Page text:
Once customers start feeling safer about dine-in restaurants, many of them would welcome the chance to visit a fast-food restaurant like McDonald’s. But “feeling safer” is a complicated issue. McDonald’s needs to develop strict national standards, regardless of when individual stores are allowed to open, and it needs to figure out how to execute to those standards.

This extends to everything from counter surfaces to restroom cleanliness, and from spacing of associates to touch-screen disinfecting. It’s a big challenge, and a long list. Unfortunately, the typical McDonald’s (in my observation) already had cleanliness issues, from the floors to the tabletops. Does the company (and its franchisees) have the ability to execute much more stringent standards on a national basis?

Ben Ball
BrainTrust

McDonald’s has stepped up to establish a reopening procedure and that in itself is a positive for the industry. McDonald’s is respected for its thorough approach to operations and franchisee compliance. Their blueprint is likely to become a QSR standard and open the path for others to follow, facilitating opening which will be difficult enough. Of the upgrades cited above, things like touchless faucets and sensor operated towel dispensers seem like good long term investments anyway. The biggest financial question for franchisees will be, will these new procedures (such as face shields) last? And if so, for how long? Is it worth the investment?

Neil Saunders
BrainTrust

The success of reopening will ultimately be governed by consumer demand. From our data, there is a sizeable minority of people who are keen to get back out and dine and shop just like they did before this crisis. However, the majority are more cautious and it will take some time before they believe it is safe to venture out.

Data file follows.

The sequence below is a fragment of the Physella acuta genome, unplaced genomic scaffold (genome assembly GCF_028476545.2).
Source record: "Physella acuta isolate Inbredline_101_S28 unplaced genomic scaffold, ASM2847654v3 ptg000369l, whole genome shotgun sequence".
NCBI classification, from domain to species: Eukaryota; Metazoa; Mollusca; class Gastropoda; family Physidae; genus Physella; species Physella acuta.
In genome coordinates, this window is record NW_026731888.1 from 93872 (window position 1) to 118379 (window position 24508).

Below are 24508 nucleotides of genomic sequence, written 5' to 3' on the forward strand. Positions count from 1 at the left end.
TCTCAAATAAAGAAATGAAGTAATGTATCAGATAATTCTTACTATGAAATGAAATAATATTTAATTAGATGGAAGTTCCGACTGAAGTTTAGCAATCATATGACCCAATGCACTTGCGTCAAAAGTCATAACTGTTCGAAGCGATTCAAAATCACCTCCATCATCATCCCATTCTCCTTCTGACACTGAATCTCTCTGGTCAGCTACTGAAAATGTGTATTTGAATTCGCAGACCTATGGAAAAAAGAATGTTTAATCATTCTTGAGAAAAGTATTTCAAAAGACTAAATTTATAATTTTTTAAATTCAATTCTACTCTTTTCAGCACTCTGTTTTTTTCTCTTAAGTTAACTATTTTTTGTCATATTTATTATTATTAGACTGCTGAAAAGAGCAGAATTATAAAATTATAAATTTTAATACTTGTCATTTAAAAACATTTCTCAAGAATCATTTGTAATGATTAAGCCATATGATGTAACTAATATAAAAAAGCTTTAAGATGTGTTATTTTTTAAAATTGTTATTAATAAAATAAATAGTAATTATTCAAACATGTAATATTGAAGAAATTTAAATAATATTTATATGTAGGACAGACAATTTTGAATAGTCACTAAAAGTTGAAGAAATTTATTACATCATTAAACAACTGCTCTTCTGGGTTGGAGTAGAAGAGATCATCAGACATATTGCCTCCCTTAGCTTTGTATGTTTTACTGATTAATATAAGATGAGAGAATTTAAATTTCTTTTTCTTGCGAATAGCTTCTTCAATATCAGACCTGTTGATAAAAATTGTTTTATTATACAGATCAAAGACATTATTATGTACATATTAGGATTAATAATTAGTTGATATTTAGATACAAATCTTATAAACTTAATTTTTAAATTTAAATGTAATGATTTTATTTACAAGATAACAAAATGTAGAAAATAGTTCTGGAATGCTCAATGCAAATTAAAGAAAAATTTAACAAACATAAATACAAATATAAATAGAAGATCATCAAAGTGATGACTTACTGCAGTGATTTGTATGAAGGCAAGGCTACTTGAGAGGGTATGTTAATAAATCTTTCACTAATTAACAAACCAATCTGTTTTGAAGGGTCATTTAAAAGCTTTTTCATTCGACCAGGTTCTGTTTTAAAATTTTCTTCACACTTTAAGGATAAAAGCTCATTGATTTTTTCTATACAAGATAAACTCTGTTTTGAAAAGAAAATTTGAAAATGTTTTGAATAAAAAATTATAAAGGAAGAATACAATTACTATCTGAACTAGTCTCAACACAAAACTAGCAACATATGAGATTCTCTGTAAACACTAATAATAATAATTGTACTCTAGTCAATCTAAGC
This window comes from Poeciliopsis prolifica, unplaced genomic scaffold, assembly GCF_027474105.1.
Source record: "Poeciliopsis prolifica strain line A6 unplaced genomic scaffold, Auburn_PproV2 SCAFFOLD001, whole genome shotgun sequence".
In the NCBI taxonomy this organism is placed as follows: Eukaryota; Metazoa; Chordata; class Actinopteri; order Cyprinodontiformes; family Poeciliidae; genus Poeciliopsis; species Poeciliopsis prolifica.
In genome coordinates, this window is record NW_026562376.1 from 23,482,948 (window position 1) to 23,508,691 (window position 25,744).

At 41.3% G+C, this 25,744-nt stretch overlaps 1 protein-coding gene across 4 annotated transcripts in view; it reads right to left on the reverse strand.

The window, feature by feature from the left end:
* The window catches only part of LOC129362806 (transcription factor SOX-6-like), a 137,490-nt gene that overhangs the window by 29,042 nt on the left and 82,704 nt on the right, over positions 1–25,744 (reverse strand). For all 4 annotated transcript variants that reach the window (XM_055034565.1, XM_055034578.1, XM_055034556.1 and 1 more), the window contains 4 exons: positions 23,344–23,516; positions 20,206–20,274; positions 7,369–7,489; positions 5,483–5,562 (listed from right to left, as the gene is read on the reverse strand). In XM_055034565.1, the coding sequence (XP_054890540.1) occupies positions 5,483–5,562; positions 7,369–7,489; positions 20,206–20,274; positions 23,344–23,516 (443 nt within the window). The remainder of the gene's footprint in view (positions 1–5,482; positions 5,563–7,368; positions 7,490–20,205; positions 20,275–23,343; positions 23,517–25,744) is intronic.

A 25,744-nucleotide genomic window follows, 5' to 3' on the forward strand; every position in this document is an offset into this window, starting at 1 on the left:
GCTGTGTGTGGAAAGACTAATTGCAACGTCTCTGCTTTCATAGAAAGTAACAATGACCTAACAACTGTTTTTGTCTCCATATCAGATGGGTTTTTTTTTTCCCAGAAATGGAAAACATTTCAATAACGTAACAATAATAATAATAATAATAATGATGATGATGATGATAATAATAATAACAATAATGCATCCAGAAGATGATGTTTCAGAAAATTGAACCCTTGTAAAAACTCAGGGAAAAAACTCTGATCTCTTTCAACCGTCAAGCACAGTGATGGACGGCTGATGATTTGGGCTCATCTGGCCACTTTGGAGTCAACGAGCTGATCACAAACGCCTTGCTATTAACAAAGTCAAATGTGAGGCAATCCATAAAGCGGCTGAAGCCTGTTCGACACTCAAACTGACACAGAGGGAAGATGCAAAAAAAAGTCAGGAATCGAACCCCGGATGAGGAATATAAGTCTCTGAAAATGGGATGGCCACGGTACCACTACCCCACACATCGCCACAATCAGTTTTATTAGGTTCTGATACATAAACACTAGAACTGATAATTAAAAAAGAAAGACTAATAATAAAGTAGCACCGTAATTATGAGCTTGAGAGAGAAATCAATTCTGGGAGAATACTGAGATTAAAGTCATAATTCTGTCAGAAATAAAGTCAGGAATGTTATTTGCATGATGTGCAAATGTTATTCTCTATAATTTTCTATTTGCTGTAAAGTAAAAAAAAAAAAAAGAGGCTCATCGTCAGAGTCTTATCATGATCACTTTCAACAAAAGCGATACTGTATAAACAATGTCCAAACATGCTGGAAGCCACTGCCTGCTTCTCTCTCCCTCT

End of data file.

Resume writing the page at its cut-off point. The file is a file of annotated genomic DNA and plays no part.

That said, I don’t criticize McDonald’s for this approach. Everyone needs to put plans in place to try and resume commercial activities with the necessary precautions and confidence can only be built if things start to reopen.

Cathy Hotka
BrainTrust

It’s important that restaurants create processes to keep everyone safe. It’s also important that customers respect these actions and follow staff guidance. McDonald’s is certainly up to the task; are its diners?

Jeff Sward
BrainTrust

I can only applaud what McDonald’s is doing. I think it’s hysterical we are getting more guidance from Ronald McDonald than we are from the CDC. I know the CDC tried to publish detailed guidance, but other clownish behavior got in the way.

Dave Nixon
BrainTrust

I applaud McDonald’s for investing in a strict approach to doing this safely. That level of rigor and discipline is what helped them have the most consistent quality in the industry.

But if McDonald’s was in a more charitable mood, for the good of all, they might consider publishing the guidelines (minus the proprietary info) to the rest of the QSR world. The faster we ALL get back to eating out safely, the better for the entire industry.

Gene Detroyer
BrainTrust

Every company should publish a manual like this. How is it possible to reopen a business without thoroughly thinking through how you do it? For McDonald’s there are numerous manuals on how to operate. This one is more important than the one that tells you how to cook a hamburger.

My fear is that franchisees will start opening with these guidelines, but as time goes on they will slip into the “same ol’.”

Richard Hernandez
BrainTrust

I am glad to see this – my concern is the inconsistency of franchised locations in a city. This was a concern pre-COVID 19. Will there be someone going to those locations to make sure that the policies in the playbook are being followed to protect the general public?

Mohamed Amer
BrainTrust

Bravo, McDonald’s! This is a great step forward to standardize across the chain by optimizing for customer and employee safety which will result in a higher dine-in share of the market than its competitors. They just need to communicate the heck out of it and make highly visible signage that reinforces the message and intent. Nevertheless, I expect drive-thru business will remain significantly higher than pre-COVID.

Ryan Grogman
BrainTrust

Uncertainty breeds discomfort, and people don’t like discomfort. This sort of playbook provides communication, guidelines, and an overall plan. It will absolutely make workers and customers feel more comfortable. And even though not everyone will be ready to start dining in, it’s imperative that they too see there are approaches like this being put out so they can make their own informed decisions.

Rich Kizer
BrainTrust

I tip my hat to McDonald’s. A perfect example to all businesses of the thought process of a great company opening the doors. Now, planting my tongue firmly in my cheek: how do you eat a Big Mac while wearing a face shield? Maybe it is in the design.

Cynthia Holcomb
BrainTrust